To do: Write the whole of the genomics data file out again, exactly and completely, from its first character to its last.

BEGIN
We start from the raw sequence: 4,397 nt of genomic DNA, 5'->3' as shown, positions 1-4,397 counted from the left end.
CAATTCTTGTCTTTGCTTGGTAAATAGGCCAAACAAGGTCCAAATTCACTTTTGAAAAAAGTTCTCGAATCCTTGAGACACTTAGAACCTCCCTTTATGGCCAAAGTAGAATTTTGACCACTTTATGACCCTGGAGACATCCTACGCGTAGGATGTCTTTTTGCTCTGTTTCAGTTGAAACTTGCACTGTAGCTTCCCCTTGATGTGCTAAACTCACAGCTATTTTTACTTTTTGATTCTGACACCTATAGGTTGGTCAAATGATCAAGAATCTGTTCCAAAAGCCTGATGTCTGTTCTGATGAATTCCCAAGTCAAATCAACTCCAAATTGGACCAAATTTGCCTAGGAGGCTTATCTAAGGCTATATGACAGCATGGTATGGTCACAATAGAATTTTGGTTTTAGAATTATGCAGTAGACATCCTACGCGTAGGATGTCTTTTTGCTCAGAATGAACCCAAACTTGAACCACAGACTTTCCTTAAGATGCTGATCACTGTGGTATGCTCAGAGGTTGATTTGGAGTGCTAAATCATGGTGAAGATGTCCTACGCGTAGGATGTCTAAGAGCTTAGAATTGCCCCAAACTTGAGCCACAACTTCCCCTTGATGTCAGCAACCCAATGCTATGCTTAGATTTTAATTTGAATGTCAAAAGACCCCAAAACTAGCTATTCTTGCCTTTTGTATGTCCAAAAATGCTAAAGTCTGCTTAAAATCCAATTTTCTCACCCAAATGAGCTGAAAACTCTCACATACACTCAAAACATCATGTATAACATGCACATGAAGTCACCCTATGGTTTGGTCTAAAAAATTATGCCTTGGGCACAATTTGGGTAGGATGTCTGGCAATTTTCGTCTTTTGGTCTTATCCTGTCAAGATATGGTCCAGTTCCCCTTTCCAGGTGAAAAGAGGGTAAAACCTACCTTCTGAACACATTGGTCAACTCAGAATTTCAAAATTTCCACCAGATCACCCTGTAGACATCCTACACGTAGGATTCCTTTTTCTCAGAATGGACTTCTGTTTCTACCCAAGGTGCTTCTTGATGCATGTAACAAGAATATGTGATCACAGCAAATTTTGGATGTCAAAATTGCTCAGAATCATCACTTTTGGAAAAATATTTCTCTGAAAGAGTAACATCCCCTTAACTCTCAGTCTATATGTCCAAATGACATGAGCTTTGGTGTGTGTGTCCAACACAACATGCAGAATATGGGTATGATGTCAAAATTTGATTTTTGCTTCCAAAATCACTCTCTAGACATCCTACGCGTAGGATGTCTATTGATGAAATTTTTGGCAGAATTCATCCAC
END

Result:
We start from the raw sequence: 4,397 nt of genomic DNA, 5'->3' as shown, positions 1-4,397 counted from the left end.
CAATTCTTGTCTTTGCTTGGTAAATAGGCCAAACAAGGTCCAAATTCACTTTTGAAAAAAGTTCTCGAATCCTTGAGACACTTAGAACCTCCCTTTATGGCCAAAGTAGAATTTTGACCACTTTATGACCCTGGAGACATCCTACGCGTAGGATGTCTTTTTGCTCTGTTTCAGTTGAAACTTGCACTGTAGCTTCCCCTTGATGTGCTAAACTCACAGCTATTTTTACTTTTTGATTCTGACACCTATAGGTTGGTCAAATGATCAAGAATCTGTTCCAAAAGCCTGATGTCTGTTCTGATGAATTCCCAAGTCAAATCAACTCCAAATTGGACCAAATTTGCCTAGGAGGCTTATCTAAGGCTATATGACAGCATGGTATGGTCACAATAGAATTTTGGTTTTAGAATTATGCAGTAGACATCCTACGCGTAGGATGTCTTTTTGCTCAGAATGAACCCAAACTTGAACCACAGACTTTCCTTAAGATGCTGATCACTGTGGTATGCTCAGAGGTTGATTTGGAGTGCTAAATCATGGTGAAGATGTCCTACGCGTAGGATGTCTAAGAGCTTAGAATTGCCCCAAACTTGAGCCACAACTTCCCCTTGATGTCAGCAACCCAATGCTATGCTTAGATTTTAATTTGAATGTCAAAAGACCCCAAAACTAGCTATTCTTGCCTTTTGTATGTCCAAAAATGCTAAAGTCTGCTTAAAATCCAATTTTCTCACCCAAATGAGCTGAAAACTCTCACATACACTCAAAACATCATGTATAACATGCACATGAAGTCACCCTATGGTTTGGTCTAAAAAATTATGCCTTGGGCACAATTTGGGTAGGATGTCTGGCAATTTTCGTCTTTTGGTCTTATCCTGTCAAGATATGGTCCAGTTCCCCTTTCCAGGTGAAAAGAGGGTAAAACCTACCTTCTGAACACATTGGTCAACTCAGAATTTCAAAATTTCCACCAGATCACCCTGTAGACATCCTACACGTAGGATTCCTTTTTCTCAGAATGGACTTCTGTTTCTACCCAAGGTGCTTCTTGATGCATGTAACAAGAATATGTGATCACAGCAAATTTTGGATGTCAAAATTGCTCAGAATCATCACTTTTGGAAAAATATTTCTCTGAAAGAGTAACATCCCCTTAACTCTCAGTCTATATGTCCAAATGACATGAGCTTTGGTGTGTGTGTCCAACACAACATGCAGAATATGGGTATGATGTCAAAATTTGATTTTTGCTTCCAAAATCACTCTCTAGACATCCTACGCGTAGGATGTCTATTGATGAAATTTTTGGCAGAATTCATCCAC